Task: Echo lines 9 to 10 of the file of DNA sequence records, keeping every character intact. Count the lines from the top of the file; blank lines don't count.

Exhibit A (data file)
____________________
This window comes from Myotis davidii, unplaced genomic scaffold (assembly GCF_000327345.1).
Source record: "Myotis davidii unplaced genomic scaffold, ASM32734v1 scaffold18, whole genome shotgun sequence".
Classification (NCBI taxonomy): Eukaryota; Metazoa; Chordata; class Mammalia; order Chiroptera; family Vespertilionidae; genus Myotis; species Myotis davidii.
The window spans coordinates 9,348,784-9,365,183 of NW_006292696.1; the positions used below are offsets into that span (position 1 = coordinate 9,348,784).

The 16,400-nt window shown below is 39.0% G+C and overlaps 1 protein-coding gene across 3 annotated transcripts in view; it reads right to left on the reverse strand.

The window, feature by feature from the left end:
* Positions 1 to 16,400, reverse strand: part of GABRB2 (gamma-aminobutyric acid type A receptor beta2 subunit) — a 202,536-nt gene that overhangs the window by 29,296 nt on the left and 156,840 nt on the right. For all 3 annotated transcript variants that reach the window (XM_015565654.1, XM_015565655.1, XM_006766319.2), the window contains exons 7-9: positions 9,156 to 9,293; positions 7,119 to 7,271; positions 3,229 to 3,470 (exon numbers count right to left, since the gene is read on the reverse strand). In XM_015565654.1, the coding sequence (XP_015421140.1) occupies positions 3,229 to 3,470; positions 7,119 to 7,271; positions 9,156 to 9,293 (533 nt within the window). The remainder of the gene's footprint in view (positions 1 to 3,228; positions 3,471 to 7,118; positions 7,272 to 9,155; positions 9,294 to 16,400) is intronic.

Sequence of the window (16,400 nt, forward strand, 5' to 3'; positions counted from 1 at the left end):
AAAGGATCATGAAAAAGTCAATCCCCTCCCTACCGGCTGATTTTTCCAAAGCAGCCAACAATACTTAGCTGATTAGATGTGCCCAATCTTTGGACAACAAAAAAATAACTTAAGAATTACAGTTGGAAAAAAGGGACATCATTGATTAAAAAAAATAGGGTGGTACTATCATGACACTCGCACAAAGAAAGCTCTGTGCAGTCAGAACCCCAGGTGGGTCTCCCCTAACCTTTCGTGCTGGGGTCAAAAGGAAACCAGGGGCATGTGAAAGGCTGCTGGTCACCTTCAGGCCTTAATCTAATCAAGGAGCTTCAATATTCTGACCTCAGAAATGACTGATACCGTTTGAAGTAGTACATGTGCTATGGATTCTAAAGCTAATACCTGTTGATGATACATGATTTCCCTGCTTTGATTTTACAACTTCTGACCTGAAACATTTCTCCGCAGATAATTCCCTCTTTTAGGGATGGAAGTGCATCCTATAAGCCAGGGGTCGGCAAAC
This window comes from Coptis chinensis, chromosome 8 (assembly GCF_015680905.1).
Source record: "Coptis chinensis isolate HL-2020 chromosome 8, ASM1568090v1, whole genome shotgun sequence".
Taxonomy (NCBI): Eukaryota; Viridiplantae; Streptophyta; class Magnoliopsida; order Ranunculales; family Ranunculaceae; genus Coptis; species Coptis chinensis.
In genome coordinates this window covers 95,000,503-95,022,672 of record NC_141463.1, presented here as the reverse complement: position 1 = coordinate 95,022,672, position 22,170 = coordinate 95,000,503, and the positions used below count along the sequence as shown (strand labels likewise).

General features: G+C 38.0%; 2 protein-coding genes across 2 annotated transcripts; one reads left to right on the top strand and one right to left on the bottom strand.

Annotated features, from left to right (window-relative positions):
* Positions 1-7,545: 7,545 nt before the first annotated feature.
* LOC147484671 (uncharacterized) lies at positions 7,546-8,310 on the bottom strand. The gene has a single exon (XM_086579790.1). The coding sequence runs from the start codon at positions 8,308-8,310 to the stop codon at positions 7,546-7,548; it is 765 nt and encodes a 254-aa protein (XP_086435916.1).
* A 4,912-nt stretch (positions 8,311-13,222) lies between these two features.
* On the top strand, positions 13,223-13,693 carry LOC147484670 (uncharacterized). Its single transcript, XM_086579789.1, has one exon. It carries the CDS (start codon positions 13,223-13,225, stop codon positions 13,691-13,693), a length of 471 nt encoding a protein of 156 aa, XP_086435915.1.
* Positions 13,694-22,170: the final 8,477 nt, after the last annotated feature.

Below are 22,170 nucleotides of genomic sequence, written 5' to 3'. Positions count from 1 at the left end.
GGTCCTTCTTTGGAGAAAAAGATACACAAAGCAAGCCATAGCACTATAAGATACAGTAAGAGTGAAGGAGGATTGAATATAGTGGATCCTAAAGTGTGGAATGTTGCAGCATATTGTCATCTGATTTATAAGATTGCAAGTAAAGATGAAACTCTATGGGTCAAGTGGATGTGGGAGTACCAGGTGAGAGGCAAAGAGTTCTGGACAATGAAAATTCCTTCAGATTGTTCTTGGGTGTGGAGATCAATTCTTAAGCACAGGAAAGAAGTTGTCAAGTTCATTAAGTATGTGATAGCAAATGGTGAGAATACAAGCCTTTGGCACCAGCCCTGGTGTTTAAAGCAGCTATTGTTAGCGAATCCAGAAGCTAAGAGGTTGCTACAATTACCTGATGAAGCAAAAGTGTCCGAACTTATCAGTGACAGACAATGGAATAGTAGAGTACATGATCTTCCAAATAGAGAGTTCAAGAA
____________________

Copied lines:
AAAGGATCATGAAAAAGTCAATCCCCTCCCTACCGGCTGATTTTTCCAAAGCAGCCAACAATACTTAGCTGATTAGATGTGCCCAATCTTTGGACAACAAAAAAATAACTTAAGAATTACAGTTGGAAAAAAGGGACATCATTGATTAAAAAAAATAGGGTGGTACTATCATGACACTCGCACAAAGAAAGCTCTGTGCAGTCAGAACCCCAGGTGGGTCTCCCCTAACCTTTCGTGCTGGGGTCAAAAGGAAACCAGGGGCATGTGAAAGGCTGCTGGTCACCTTCAGGCCTTAATCTAATCAAGGAGCTTCAATATTCTGACCTCAGAAATGACTGATACCGTTTGAAGTAGTACATGTGCTATGGATTCTAAAGCTAATACCTGTTGATGATACATGATTTCCCTGCTTTGATTTTACAACTTCTGACCTGAAACATTTCTCCGCAGATAATTCCCTCTTTTAGGGATGGAAGTGCATCCTATAAGCCAGGGGTCGGCAAAC
This window comes from Coptis chinensis, chromosome 8 (assembly GCF_015680905.1).